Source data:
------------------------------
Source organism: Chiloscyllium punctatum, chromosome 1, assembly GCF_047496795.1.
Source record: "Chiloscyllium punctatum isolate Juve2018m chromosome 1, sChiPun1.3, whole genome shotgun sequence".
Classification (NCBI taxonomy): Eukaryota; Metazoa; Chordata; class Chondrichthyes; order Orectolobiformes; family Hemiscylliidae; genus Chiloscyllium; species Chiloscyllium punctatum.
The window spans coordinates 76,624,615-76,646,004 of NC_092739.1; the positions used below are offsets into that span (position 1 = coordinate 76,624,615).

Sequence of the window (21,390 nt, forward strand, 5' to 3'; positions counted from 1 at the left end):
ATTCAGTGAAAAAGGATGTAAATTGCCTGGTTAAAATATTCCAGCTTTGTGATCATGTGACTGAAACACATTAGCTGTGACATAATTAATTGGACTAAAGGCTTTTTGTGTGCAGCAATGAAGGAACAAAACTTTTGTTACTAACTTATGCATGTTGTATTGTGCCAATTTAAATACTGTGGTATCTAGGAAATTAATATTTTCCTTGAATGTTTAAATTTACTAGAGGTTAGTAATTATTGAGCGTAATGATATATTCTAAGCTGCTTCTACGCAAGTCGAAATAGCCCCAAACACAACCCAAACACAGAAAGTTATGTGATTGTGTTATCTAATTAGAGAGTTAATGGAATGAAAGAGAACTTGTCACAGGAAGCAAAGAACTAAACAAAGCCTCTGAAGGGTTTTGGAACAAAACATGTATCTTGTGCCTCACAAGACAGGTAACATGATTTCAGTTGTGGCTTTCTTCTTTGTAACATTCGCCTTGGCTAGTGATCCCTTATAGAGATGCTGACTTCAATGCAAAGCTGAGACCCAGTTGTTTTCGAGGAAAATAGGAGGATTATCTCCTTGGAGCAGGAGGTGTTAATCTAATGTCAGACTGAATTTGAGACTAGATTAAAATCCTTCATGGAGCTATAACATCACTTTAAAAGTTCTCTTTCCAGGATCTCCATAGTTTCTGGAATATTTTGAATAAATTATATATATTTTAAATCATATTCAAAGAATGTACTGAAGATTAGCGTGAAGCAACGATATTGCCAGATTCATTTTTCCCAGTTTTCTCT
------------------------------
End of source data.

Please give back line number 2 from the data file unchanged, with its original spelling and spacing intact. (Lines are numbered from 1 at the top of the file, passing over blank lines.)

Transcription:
Source record: "Chiloscyllium punctatum isolate Juve2018m chromosome 1, sChiPun1.3, whole genome shotgun sequence".